Twice we've had a wren in the kitchen (plus calling cards).  One autumn I noticed a patch of some 50/60 butterfly wings on the garage floor which remained unexplained until one day, doing something quiet, I spied one hopping along inside the eaves pulling out all the hibernating butterflies for his tea.  I'd never have thought such small birds would have eaten quite such large bodies.
  • Wrens are great big birds in tiny bodies. Their call is so loud and penetrating, and they are another "nosey" bird. I regularly shush them out of my conservatory. I love them, they are like little mice running around amongst my pots and containers, hunting for morsels.
    I have them in my garden each year but so far have not worked out where they nest, not far away judging by the regularity with which they visit my garden. I have never seen them visit the bird feeders, I assume their diet is insects rather than seed and grain. They check under the guttering and window sills, as well as the interior of my conservatory.
  • purplerallimpurplerallim LincolnshirePosts: 3,527
    Do you have bird boxes out @Joyce Goldenlily I have had a male build a nest for three years now in a blue tit box, but the female has yet to choose it.🙂 One year they did nest in the ivy ( underneath the blue tit box) Wren females are so picky.😆
  • Wrens nested this year in the remains of our old sheep shed and got quite used to our comings and goings, but  they shouted at the cats. They have nested there before; once I walked in as all the babies were testing their flying skills and it was like a swarm of large brown moths :)
    The shed was demolished last month, just before it fell down and rebuilding is underway already, but this meant the wrens have temporarily lost the use of their nest, where they were still roosting. It was probably one of these that found its way into my kitchen the other morning, via an open window in the  next room.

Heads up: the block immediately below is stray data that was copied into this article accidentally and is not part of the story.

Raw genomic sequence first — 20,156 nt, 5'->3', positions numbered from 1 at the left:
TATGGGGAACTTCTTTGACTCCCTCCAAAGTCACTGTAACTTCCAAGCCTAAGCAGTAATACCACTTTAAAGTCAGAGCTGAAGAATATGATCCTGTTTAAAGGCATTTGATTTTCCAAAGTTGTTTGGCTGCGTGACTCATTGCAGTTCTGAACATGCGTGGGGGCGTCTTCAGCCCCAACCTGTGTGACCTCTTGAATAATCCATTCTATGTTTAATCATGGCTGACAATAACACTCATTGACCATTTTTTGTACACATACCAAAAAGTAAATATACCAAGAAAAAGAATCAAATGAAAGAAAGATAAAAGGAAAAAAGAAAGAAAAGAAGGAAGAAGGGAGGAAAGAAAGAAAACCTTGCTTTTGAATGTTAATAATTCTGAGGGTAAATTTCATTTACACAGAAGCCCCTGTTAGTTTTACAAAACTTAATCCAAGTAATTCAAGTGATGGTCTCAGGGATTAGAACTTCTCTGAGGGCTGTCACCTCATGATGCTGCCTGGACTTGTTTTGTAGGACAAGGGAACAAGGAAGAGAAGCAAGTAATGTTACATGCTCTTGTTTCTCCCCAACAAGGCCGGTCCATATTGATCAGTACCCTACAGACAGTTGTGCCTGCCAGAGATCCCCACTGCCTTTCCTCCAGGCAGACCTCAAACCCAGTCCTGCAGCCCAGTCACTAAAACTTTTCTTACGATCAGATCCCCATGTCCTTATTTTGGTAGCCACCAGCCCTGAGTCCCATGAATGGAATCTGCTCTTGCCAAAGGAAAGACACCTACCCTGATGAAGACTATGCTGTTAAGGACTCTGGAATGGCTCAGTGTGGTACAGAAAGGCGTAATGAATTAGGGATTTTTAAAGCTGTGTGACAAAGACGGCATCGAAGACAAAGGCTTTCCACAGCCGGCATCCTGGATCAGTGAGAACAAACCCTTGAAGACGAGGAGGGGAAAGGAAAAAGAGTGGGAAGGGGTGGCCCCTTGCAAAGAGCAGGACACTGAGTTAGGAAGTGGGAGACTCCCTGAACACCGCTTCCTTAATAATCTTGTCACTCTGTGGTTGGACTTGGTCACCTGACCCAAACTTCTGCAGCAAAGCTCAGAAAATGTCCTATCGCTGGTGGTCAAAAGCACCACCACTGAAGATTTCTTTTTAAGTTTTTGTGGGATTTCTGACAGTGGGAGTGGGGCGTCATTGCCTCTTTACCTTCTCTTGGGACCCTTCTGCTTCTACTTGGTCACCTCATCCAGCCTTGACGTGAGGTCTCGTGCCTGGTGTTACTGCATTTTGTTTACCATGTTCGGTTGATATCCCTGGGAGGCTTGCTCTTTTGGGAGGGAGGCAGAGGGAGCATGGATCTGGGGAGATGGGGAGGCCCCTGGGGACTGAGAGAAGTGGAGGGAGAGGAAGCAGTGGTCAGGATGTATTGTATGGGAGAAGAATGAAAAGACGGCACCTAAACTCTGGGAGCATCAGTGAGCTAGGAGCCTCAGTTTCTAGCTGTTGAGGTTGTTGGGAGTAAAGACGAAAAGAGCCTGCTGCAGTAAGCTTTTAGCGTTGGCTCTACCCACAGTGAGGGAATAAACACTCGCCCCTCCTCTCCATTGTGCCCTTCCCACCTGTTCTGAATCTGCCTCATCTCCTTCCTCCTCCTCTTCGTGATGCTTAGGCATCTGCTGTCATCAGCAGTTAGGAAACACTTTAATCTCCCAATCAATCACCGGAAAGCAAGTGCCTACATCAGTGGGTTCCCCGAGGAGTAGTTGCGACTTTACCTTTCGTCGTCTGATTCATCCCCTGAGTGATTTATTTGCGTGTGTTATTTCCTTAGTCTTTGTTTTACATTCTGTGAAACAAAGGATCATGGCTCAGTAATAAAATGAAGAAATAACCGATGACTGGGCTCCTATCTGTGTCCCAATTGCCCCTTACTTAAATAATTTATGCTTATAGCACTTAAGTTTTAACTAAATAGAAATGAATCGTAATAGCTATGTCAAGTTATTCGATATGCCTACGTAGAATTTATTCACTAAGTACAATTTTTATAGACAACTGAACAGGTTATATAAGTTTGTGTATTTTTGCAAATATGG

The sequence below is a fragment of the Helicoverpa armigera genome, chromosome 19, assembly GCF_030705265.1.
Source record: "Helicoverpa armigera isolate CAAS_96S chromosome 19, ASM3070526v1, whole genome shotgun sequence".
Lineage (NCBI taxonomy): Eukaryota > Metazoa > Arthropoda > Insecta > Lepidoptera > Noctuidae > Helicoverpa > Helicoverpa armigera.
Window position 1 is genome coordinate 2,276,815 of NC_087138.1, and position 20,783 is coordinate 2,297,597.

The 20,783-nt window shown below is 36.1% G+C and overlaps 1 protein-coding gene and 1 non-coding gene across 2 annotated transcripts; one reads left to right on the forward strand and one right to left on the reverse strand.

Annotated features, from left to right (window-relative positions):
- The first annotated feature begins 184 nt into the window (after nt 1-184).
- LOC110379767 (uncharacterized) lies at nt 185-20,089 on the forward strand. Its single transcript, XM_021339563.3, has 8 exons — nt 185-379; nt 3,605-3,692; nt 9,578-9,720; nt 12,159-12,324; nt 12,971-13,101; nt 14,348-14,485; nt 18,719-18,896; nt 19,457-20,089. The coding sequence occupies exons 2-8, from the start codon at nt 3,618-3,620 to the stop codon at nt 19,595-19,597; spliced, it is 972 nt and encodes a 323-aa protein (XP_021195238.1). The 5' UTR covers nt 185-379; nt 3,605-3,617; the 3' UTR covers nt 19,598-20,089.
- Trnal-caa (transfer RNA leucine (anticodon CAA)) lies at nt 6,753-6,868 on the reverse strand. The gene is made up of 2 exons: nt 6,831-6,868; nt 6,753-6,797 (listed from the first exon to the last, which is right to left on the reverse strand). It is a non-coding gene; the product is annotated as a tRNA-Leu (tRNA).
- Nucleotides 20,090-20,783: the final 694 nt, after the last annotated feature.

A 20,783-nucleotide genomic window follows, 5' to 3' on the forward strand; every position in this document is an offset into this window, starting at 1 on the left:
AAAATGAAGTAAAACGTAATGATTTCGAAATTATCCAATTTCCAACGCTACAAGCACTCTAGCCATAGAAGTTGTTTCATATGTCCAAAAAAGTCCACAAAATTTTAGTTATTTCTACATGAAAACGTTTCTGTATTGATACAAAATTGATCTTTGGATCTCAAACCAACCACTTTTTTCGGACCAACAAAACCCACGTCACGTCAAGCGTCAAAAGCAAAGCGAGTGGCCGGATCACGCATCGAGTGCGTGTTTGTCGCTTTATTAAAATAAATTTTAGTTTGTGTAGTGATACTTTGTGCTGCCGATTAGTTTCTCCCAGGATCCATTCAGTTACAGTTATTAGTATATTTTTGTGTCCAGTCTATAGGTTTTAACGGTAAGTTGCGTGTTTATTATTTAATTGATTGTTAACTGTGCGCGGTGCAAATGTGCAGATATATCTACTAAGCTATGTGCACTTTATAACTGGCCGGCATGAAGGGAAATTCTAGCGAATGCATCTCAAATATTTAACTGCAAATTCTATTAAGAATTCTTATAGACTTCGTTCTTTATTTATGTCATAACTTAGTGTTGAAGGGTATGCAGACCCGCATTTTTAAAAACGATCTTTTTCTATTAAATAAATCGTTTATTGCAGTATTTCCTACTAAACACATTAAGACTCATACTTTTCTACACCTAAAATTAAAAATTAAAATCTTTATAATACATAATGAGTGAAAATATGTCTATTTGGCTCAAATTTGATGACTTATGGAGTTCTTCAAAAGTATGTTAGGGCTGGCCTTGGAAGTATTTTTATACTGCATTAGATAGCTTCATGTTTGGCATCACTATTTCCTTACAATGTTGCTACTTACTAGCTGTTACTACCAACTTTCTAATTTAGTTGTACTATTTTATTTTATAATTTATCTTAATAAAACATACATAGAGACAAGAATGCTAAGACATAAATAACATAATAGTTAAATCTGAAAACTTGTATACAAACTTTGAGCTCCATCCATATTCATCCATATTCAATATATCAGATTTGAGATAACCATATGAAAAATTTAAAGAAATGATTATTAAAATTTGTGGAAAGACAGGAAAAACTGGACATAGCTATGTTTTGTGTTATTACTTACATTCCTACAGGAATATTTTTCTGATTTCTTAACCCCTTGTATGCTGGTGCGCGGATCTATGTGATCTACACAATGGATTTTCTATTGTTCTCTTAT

After closing the doors to exclude dogs and cats I opened the kitchen window so it could get out. It couldn't work out where to go though, and flew up and down for a few minutes. It didn't seem scared, though it looked for places to hide, under a cupboard, behind the breadbin, but it even landed on the table right in front of me once and I kept talking to it, as it looked at me.
    At last it flew back to the window, looked up and saw it was open. For the first time it opened its beak and chirped once, then flew up and perched on the edge and chirped again, as if it was saying goodbye. Then it was gone. No mess, but some magical moments :)
  • I have nest boxes of varying sizes up on a 8ft fence, as well as on the end of my shed and in an old privy covered in ivy. I hung a tea pot in the quince tree but no takers yet. The blue tits and great tits use the boxes but I am surrounded by hundreds of acres of uncultivated land so the birds are spoiled for choice for nesting sites.
    I am lucky enough to have a flock of long tailed tits and some willow tits who visit my feeders, as well as many different breeds of birds, I wish I saw more of the woodpeckers who used to be regular visitors but only come rarely now.
  • FairygirlFairygirl west central ScotlandPosts: 35,520
    Wrens are largely hedgerow birds, so they spend most of their time insect hunting. That's the sort of habitat they nest in too. 
    We get them quite often here in the garden, but you have to be quick to spot them jinking in and out. Mine are all called Sophia. [le wren]   :D
    It's a place where beautiful isn't enough of a word....